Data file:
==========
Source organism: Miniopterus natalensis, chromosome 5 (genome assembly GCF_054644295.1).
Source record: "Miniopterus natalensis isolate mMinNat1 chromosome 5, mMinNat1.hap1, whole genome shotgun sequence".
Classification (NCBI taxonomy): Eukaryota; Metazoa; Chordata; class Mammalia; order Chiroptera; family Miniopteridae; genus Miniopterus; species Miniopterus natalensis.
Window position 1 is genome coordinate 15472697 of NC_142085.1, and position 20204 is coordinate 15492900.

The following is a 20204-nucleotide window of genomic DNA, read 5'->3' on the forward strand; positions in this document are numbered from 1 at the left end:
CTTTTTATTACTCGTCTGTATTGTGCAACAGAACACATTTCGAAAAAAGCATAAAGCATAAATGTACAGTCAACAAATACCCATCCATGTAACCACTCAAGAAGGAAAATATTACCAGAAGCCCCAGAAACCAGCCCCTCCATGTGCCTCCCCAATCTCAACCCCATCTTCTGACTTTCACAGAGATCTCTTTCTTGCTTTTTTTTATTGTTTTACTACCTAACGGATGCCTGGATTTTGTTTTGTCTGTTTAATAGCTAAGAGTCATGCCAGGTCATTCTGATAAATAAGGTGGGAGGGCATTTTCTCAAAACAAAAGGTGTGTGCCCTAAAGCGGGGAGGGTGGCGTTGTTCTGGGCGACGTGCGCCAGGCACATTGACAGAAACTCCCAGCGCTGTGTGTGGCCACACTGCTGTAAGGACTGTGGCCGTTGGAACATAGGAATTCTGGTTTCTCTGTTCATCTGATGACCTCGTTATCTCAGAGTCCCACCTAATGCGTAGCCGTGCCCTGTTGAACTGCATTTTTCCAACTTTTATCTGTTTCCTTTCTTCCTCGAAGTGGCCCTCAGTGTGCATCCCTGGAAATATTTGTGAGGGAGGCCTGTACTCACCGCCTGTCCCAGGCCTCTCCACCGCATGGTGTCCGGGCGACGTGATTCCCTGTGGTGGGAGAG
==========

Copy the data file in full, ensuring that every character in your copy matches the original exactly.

Source organism: Miniopterus natalensis, chromosome 5 (genome assembly GCF_054644295.1).
Source record: "Miniopterus natalensis isolate mMinNat1 chromosome 5, mMinNat1.hap1, whole genome shotgun sequence".
Classification (NCBI taxonomy): Eukaryota; Metazoa; Chordata; class Mammalia; order Chiroptera; family Miniopteridae; genus Miniopterus; species Miniopterus natalensis.
Window position 1 is genome coordinate 15472697 of NC_142085.1, and position 20204 is coordinate 15492900.

The following is a 20204-nucleotide window of genomic DNA, read 5'->3' on the forward strand; positions in this document are numbered from 1 at the left end:
CTTTTTATTACTCGTCTGTATTGTGCAACAGAACACATTTCGAAAAAAGCATAAAGCATAAATGTACAGTCAACAAATACCCATCCATGTAACCACTCAAGAAGGAAAATATTACCAGAAGCCCCAGAAACCAGCCCCTCCATGTGCCTCCCCAATCTCAACCCCATCTTCTGACTTTCACAGAGATCTCTTTCTTGCTTTTTTTTATTGTTTTACTACCTAACGGATGCCTGGATTTTGTTTTGTCTGTTTAATAGCTAAGAGTCATGCCAGGTCATTCTGATAAATAAGGTGGGAGGGCATTTTCTCAAAACAAAAGGTGTGTGCCCTAAAGCGGGGAGGGTGGCGTTGTTCTGGGCGACGTGCGCCAGGCACATTGACAGAAACTCCCAGCGCTGTGTGTGGCCACACTGCTGTAAGGACTGTGGCCGTTGGAACATAGGAATTCTGGTTTCTCTGTTCATCTGATGACCTCGTTATCTCAGAGTCCCACCTAATGCGTAGCCGTGCCCTGTTGAACTGCATTTTTCCAACTTTTATCTGTTTCCTTTCTTCCTCGAAGTGGCCCTCAGTGTGCATCCCTGGAAATATTTGTGAGGGAGGCCTGTACTCACCGCCTGTCCCAGGCCTCTCCACCGCATGGTGTCCGGGCGACGTGATTCCCTGTGGTGGGAGAG